Fall’s garden blooms in jewel tones
Thanks to the abundant rainfall this past spring and summer, wildflowers and other plants all over Santa Fe have enjoyed a longer andmore colorful grow season. From the piñons and junipers in the desert to native grasses and perennial flowers that adorn city gardens, the landscape seems larger andmore vivid than in past years. With fall fast approaching, there’s even more in store, and if jewel tones are your thing, September promises to deliver a view painted in shades of topaz, garnet, amethyst, emerald and sapphire.
The key with any good garden is to always have something in bloom. Santa Fe’s early-fall cooling temperatures in the morning and evening still give way to warm afternoons, allowing many flowers to bloomwell into October. With the added moisture from this summer, we can look forward to some robust blooms that will greatly accent the gorgeous foliage in the mountains.
For golden topaz shades, late summer and early fall blooms stand out in showy perennial flowers such as Maximillian sunflowers, cowpen daisies, Mexican mint marigolds, coreopsis (tickweed), chamisa and hardymums. Late blooming sunflowers, in all varieties, will also be enjoying a last hurrah fromgardens to sidewalks all over town. Those gorgeous aspens will start their colorful fireworks in the Sangre de CristoMountains, a trip well worth taking later in the month. Oranges and reds are spotted prolifically in gardens and trees, with the pyracantha shrub and mountain ash tree leading the race for most outstanding berries.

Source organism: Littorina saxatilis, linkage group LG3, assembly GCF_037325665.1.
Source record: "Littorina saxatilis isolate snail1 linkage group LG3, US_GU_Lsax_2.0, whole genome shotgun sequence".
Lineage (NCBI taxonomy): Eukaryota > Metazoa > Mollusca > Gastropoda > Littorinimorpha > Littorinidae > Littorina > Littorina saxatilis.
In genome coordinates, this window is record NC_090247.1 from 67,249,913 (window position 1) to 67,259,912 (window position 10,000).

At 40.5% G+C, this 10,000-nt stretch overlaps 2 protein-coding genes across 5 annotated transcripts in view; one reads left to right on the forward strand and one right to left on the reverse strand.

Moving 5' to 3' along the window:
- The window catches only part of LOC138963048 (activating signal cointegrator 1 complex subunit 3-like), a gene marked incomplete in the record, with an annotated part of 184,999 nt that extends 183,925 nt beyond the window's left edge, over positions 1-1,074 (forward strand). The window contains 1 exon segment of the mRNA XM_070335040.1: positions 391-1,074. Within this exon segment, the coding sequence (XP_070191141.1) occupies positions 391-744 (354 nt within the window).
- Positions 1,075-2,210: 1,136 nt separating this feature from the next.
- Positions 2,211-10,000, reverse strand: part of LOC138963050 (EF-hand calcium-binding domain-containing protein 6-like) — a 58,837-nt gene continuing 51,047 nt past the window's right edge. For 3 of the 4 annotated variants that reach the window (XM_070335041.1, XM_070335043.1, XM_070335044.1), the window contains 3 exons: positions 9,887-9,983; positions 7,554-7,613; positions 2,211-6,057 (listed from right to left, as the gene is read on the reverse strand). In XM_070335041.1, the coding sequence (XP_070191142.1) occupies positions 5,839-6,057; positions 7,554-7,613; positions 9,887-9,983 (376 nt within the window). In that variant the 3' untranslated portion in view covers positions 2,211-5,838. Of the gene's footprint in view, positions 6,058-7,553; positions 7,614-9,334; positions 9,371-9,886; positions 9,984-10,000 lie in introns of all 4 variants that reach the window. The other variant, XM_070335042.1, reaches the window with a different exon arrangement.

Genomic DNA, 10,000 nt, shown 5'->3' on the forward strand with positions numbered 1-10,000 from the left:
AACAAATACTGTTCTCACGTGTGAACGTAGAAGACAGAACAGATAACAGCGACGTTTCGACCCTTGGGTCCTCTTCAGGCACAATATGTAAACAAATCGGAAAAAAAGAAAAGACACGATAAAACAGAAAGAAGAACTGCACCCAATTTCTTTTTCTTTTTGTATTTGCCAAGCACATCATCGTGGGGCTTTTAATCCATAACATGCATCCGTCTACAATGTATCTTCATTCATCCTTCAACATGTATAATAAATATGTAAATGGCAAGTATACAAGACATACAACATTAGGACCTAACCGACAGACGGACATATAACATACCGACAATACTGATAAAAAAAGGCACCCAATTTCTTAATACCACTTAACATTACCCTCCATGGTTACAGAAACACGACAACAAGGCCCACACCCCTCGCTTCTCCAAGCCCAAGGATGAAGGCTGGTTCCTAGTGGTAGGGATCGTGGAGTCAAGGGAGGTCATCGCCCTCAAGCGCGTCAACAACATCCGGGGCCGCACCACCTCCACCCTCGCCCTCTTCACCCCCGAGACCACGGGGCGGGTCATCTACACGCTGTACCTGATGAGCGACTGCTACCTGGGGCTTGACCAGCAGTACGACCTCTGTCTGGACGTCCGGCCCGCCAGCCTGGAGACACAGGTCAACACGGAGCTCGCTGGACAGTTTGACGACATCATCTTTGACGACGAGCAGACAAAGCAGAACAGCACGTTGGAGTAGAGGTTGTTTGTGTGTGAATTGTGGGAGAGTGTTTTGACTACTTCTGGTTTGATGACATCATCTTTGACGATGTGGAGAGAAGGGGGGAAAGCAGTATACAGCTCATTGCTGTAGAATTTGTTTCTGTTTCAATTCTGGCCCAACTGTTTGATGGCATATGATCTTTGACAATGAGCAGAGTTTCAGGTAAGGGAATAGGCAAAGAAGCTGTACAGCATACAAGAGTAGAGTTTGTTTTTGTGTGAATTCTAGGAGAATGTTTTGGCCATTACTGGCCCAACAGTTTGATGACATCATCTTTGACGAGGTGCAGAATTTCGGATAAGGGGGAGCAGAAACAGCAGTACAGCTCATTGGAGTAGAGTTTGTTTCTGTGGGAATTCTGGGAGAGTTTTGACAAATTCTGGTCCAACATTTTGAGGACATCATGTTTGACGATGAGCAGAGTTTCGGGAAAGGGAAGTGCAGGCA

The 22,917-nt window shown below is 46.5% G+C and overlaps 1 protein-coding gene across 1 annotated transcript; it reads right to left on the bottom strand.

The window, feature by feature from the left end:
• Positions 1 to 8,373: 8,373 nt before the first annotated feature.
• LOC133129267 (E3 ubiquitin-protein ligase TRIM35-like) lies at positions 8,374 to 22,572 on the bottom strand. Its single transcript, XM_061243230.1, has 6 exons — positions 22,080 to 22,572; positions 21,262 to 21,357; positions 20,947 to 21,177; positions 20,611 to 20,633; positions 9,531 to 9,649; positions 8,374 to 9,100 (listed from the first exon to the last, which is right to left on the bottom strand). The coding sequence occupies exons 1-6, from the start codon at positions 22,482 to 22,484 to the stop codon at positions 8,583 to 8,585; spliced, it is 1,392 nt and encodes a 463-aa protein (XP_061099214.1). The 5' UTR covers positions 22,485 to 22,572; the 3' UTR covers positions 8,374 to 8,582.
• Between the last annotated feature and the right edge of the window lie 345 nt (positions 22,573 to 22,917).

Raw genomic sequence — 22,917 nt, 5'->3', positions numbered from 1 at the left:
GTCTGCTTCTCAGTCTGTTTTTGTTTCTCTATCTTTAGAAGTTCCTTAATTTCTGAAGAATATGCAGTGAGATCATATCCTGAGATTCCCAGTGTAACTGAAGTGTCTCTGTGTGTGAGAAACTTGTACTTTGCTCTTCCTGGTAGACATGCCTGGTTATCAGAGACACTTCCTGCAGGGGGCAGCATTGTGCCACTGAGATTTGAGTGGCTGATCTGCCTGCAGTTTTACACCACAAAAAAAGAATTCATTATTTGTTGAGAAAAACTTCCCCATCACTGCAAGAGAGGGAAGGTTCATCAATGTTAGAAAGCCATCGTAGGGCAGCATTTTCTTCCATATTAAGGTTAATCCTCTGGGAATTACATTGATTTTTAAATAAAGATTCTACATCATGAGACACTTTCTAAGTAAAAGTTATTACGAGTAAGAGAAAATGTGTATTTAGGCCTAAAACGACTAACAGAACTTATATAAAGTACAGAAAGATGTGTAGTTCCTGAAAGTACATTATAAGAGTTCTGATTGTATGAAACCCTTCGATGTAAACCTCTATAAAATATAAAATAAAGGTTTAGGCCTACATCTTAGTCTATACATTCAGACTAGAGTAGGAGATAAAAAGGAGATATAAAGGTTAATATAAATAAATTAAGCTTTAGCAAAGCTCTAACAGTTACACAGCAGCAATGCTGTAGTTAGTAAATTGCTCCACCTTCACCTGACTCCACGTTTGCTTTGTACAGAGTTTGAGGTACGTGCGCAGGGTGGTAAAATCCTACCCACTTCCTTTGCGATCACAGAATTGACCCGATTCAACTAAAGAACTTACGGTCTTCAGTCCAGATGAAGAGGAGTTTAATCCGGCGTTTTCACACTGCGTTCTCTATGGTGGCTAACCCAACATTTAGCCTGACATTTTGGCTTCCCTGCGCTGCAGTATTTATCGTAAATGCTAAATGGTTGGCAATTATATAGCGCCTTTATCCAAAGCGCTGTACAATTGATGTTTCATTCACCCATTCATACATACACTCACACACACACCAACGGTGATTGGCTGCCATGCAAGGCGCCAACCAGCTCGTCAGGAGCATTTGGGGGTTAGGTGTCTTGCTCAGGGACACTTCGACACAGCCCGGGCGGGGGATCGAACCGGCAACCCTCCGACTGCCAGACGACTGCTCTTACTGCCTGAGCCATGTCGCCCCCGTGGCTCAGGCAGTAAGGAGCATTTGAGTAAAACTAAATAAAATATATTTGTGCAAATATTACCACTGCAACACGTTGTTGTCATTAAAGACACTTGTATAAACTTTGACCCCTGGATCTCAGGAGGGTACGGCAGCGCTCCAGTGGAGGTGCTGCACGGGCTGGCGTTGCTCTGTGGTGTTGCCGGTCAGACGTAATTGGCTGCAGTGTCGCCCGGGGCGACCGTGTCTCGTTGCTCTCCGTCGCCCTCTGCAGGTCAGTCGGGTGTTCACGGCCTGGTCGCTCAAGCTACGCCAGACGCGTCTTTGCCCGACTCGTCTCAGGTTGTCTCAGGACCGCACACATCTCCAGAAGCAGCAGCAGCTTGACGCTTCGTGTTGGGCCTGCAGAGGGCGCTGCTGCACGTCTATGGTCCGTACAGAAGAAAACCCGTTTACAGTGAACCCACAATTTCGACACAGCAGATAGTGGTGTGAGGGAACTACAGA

If you prefer the deeper shades of red, fall berries on the viburnum and nandina bushes as well as the hawthorn tree provide a spectacular display, as do red dogwood branches, sedum, mums, celosia, “marmalade” heuchera, zinneas, cosmos, and cottage yarrow. Harvest time brings a dose of ruby red in chile peppers, which can be found in abundance at roadside stands and grocery stores.
Blue mist caryopteris, monkshood, September asters, salvias, veronica blue, ornamental kale, morning glories, thistles, and winter pansies all come in beautiful hues of sapphire and amethyst and should be around for most of the month. For deeper shades of blue and purple, look out for the chokecherry tree and Vigininia creeper vine, which should keep keep their inky berries until the end of the month.
While fall’s foliage may dominate the landscape, September gardens still offer much in when it comes to deeper colors, so make sure to make a trip to your back yard before you head up to mountains. And as always, take your clippers for the berries, which make a great seasonal accent for your home.
Carole has been in the floriculture industry, from international wholesale and retail sales to event planning, for over 20 years. She has floral studios in Santa Fe and Baltimore, was a Santa Fe Master Gardener, and supports local/national flower farms and beautification projects. She is available for demonstrations and lectures. Contact her at firstname.lastname@example.org or visit www. flowerspy.com.
Mountain-ash berries captured on Don Gaspar Avenue